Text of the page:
The second quarter weighs on oil prices
Once upon a time, the oil market was highly seasonal, with the second and fourth quarters having the weakest demand of the year, and the second quarter in particular, when refineries were under maintenance ahead of the summer driving season. The market has generally seen demand for crude oil fall sharply. As shown in the figure below, US sales of middle distillates (diesel fuel and heating oil) were peaking in mid-winter at about 1.5 mb/d above summer lows. Although monthly data for Europe and Japan are not readily available from the 1970s, both combined probably experienced something in the order of 1 mb/d between trough and peak.
The decline in seasonality and the ongoing recovery in global oil demand from pandemic depressed levels means that there will not be a sharp drop in demand for OPEC oil. The figure below shows the IEA’s forecast for OPEC oil demand (plus inventory change) and indicates that the usual second quarter pressure on OPEC is unlikely to occur this year.
That said, a number of developments could see the Q2 market weaken dramatically, especially from the current high (near $100 Brent). First, but probably less likely, the easing of pandemic-related restrictions could see a new wave of covid depress economic activity and demand. A new variant is possible, but the probability is unclear. In any case, the possibility of additional stockpiling of 0.5 to 1 mb/d would not create major pressure on prices, given that stocks are depleted, around 500 million barrels. A drop in demand of 1 mb/d for a quarter would reduce pressure on prices but would not cause a crash.
The virtual certainty, however, is that the US Federal Reserve will raise interest rates, by at least ¼ and potentially ½ percent, which could trigger a stock market sell-off and some economic weakness. A collapse in equity prices and oil demand seems unlikely, but at the very least it will have a side effect on oil prices, pushing them down slightly. (In fact, rising interest rates may already be priced into the market, but overtaken by the Ukrainian situation.)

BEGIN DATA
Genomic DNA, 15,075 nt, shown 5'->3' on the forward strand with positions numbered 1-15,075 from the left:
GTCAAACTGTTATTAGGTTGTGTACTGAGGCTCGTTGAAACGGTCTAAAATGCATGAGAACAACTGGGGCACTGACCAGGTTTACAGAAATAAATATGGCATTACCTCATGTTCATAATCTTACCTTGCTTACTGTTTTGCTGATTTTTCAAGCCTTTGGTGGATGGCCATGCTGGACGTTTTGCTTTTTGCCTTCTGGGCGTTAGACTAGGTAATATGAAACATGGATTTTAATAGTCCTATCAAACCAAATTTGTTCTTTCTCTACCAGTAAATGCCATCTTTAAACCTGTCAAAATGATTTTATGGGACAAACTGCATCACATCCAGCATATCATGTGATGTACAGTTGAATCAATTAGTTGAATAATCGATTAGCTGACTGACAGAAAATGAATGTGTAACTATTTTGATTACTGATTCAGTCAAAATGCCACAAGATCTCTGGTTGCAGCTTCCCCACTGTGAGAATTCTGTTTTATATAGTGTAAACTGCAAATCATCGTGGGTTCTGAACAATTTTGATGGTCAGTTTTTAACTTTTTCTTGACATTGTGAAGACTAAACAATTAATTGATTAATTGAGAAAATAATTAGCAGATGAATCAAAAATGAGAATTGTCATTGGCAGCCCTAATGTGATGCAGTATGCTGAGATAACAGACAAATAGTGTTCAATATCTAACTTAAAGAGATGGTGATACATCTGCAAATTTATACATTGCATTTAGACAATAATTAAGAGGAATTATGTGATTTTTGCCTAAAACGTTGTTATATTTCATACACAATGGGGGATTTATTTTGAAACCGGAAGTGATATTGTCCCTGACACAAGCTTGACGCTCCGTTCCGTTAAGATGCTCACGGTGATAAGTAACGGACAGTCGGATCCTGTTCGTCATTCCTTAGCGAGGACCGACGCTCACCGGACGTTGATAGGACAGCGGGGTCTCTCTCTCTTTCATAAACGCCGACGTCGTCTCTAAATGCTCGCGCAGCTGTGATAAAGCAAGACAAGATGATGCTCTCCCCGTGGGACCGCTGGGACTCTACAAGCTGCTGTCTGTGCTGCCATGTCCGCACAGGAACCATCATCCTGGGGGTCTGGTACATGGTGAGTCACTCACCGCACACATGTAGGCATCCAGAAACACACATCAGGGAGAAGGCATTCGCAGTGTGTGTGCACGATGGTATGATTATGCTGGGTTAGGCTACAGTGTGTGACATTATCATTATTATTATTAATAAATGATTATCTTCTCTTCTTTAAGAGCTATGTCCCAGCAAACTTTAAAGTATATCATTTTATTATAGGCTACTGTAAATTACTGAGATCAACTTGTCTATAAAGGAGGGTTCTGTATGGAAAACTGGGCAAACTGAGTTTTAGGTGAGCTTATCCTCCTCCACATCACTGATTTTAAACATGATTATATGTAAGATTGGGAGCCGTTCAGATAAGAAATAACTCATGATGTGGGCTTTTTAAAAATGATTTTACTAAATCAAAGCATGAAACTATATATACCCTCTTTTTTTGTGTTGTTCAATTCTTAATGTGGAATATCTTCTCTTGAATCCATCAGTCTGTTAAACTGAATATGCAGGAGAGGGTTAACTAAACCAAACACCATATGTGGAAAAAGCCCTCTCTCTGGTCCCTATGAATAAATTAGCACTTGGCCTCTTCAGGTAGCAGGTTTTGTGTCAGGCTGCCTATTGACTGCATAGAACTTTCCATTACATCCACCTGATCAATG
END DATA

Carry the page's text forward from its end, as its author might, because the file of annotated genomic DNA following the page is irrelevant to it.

But, to paraphrase the Bible, geopolitics gives and geopolitics takes away. The whole Russian-Ukrainian situation is unclear, but it seems highly unlikely that there will be military action underway as late as April. If there is no interruption in Russian oil exports, as seems almost certain, and the front lines in Ukraine stabilize (Putin announces “MISSION ACCOMPLISHED” but probably from behind his desk instead of the bridge of ‘an aircraft carrier.) Easily $10 off the current price is due to the Ukrainian situation, and maybe $20. And even if there is no clear resolution to the conflict, with no impact on oil supply, crisis fatigue will set in and traders will sell.
Finally, Geopolitics II, the Ayatollah strikes back. The ongoing JCPOA negotiations with Iran are lost in the Daily News cycle, where it increasingly looks like there will be a new deal, possibly before the end of February (as some have speculated). ), but almost certainly by the end of March. New oil exports from Iran – which says it can quickly add 1.3 mb/d to production and has 80 million barrels in floating storage – will not appear immediately, but there will be a timetable, formally or de facto, for their return and this will reduce market concerns about a potential tightening later this year. So an immediate drop of maybe $5 a barrel when a deal is announced, but forecasters will likely cut their H2 price expectations by $10, all else being equal.
Given my spotty track record of forecasting short-term oil prices (longer term is better), you might think I’d be reluctant to commit to a new print forecast, but only if you don’t. don’t know. (Either I’m being shameless, or I think one more miss won’t hurt my reputation.) My guess is we’ll see Brent around $80 in the second quarter and between $70 and $75 in the second half of this year. This assumes no major new wave of covid, an increase in interest rates from the Fed, the stability of the Ukrainian situation by the end of March and a new JCPOA agreement with Iran. As they say, “Watch this space.”